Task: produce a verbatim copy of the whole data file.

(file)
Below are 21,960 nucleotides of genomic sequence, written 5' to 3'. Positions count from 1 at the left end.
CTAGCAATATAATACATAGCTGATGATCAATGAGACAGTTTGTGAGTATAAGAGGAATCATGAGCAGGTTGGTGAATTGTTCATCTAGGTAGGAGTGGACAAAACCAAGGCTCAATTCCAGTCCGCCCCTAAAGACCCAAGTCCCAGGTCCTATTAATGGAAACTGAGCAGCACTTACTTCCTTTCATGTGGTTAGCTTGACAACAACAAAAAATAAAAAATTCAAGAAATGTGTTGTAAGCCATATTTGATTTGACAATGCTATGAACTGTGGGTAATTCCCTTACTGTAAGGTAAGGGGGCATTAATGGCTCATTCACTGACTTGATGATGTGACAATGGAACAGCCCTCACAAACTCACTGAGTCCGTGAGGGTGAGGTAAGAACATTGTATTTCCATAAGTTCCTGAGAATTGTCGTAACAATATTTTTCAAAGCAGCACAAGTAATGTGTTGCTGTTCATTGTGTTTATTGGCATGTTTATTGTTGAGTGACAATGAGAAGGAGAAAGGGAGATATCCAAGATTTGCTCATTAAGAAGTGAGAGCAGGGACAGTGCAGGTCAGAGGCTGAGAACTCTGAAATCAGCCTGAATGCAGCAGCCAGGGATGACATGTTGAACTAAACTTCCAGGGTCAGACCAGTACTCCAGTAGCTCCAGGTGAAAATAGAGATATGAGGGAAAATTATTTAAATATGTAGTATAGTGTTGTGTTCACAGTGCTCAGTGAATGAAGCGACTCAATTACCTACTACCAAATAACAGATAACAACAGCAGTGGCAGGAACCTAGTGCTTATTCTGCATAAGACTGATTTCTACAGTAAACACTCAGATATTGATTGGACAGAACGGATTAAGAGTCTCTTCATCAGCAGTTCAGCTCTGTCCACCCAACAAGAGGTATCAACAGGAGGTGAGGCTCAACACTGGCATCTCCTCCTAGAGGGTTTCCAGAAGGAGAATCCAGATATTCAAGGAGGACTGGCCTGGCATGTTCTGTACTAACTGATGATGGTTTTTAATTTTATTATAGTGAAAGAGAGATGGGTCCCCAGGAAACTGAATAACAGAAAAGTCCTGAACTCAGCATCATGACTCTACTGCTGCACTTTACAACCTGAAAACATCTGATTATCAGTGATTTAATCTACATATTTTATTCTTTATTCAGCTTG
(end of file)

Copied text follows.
Below are 21,960 nucleotides of genomic sequence, written 5' to 3'. Positions count from 1 at the left end.
CTAGCAATATAATACATAGCTGATGATCAATGAGACAGTTTGTGAGTATAAGAGGAATCATGAGCAGGTTGGTGAATTGTTCATCTAGGTAGGAGTGGACAAAACCAAGGCTCAATTCCAGTCCGCCCCTAAAGACCCAAGTCCCAGGTCCTATTAATGGAAACTGAGCAGCACTTACTTCCTTTCATGTGGTTAGCTTGACAACAACAAAAAATAAAAAATTCAAGAAATGTGTTGTAAGCCATATTTGATTTGACAATGCTATGAACTGTGGGTAATTCCCTTACTGTAAGGTAAGGGGGCATTAATGGCTCATTCACTGACTTGATGATGTGACAATGGAACAGCCCTCACAAACTCACTGAGTCCGTGAGGGTGAGGTAAGAACATTGTATTTCCATAAGTTCCTGAGAATTGTCGTAACAATATTTTTCAAAGCAGCACAAGTAATGTGTTGCTGTTCATTGTGTTTATTGGCATGTTTATTGTTGAGTGACAATGAGAAGGAGAAAGGGAGATATCCAAGATTTGCTCATTAAGAAGTGAGAGCAGGGACAGTGCAGGTCAGAGGCTGAGAACTCTGAAATCAGCCTGAATGCAGCAGCCAGGGATGACATGTTGAACTAAACTTCCAGGGTCAGACCAGTACTCCAGTAGCTCCAGGTGAAAATAGAGATATGAGGGAAAATTATTTAAATATGTAGTATAGTGTTGTGTTCACAGTGCTCAGTGAATGAAGCGACTCAATTACCTACTACCAAATAACAGATAACAACAGCAGTGGCAGGAACCTAGTGCTTATTCTGCATAAGACTGATTTCTACAGTAAACACTCAGATATTGATTGGACAGAACGGATTAAGAGTCTCTTCATCAGCAGTTCAGCTCTGTCCACCCAACAAGAGGTATCAACAGGAGGTGAGGCTCAACACTGGCATCTCCTCCTAGAGGGTTTCCAGAAGGAGAATCCAGATATTCAAGGAGGACTGGCCTGGCATGTTCTGTACTAACTGATGATGGTTTTTAATTTTATTATAGTGAAAGAGAGATGGGTCCCCAGGAAACTGAATAACAGAAAAGTCCTGAACTCAGCATCATGACTCTACTGCTGCACTTTACAACCTGAAAACATCTGATTATCAGTGATTTAATCTACATATTTTATTCTTTATTCAGCTTG